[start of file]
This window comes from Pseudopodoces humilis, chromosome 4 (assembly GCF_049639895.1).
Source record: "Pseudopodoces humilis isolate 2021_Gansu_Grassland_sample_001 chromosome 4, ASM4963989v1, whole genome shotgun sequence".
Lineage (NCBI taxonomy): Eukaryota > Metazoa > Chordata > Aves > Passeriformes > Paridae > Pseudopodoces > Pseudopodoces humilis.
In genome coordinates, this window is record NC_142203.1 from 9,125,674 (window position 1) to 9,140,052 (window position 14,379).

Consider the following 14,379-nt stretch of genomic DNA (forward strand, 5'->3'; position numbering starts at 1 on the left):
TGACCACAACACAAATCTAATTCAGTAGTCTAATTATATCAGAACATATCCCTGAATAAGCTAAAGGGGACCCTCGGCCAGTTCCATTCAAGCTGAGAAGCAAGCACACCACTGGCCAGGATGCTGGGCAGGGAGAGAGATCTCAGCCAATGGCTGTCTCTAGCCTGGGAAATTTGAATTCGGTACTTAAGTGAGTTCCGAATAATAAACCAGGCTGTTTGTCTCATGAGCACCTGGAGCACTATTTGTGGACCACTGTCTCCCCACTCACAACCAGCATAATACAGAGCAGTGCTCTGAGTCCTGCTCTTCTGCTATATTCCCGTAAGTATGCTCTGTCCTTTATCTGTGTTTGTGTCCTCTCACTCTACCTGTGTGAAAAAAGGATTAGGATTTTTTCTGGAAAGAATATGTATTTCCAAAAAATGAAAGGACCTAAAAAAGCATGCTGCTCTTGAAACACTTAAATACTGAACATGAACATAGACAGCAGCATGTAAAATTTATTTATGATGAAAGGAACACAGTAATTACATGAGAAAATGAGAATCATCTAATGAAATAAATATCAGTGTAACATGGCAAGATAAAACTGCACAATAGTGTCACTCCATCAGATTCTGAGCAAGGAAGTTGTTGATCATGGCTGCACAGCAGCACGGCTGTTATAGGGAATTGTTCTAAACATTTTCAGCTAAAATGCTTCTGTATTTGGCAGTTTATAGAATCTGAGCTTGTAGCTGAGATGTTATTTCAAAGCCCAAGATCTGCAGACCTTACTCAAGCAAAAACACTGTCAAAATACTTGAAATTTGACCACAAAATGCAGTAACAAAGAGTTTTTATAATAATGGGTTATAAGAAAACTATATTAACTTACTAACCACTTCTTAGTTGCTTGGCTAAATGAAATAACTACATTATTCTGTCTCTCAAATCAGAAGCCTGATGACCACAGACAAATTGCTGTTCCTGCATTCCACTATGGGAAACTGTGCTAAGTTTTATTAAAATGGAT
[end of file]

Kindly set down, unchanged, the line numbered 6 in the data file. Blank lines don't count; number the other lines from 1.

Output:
TGACCACAACACAAATCTAATTCAGTAGTCTAATTATATCAGAACATATCCCTGAATAAGCTAAAGGGGACCCTCGGCCAGTTCCATTCAAGCTGAGAAGCAAGCACACCACTGGCCAGGATGCTGGGCAGGGAGAGAGATCTCAGCCAATGGCTGTCTCTAGCCTGGGAAATTTGAATTCGGTACTTAAGTGAGTTCCGAATAATAAACCAGGCTGTTTGTCTCATGAGCACCTGGAGCACTATTTGTGGACCACTGTCTCCCCACTCACAACCAGCATAATACAGAGCAGTGCTCTGAGTCCTGCTCTTCTGCTATATTCCCGTAAGTATGCTCTGTCCTTTATCTGTGTTTGTGTCCTCTCACTCTACCTGTGTGAAAAAAGGATTAGGATTTTTTCTGGAAAGAATATGTATTTCCAAAAAATGAAAGGACCTAAAAAAGCATGCTGCTCTTGAAACACTTAAATACTGAACATGAACATAGACAGCAGCATGTAAAATTTATTTATGATGAAAGGAACACAGTAATTACATGAGAAAATGAGAATCATCTAATGAAATAAATATCAGTGTAACATGGCAAGATAAAACTGCACAATAGTGTCACTCCATCAGATTCTGAGCAAGGAAGTTGTTGATCATGGCTGCACAGCAGCACGGCTGTTATAGGGAATTGTTCTAAACATTTTCAGCTAAAATGCTTCTGTATTTGGCAGTTTATAGAATCTGAGCTTGTAGCTGAGATGTTATTTCAAAGCCCAAGATCTGCAGACCTTACTCAAGCAAAAACACTGTCAAAATACTTGAAATTTGACCACAAAATGCAGTAACAAAGAGTTTTTATAATAATGGGTTATAAGAAAACTATATTAACTTACTAACCACTTCTTAGTTGCTTGGCTAAATGAAATAACTACATTATTCTGTCTCTCAAATCAGAAGCCTGATGACCACAGACAAATTGCTGTTCCTGCATTCCACTATGGGAAACTGTGCTAAGTTTTATTAAAATGGAT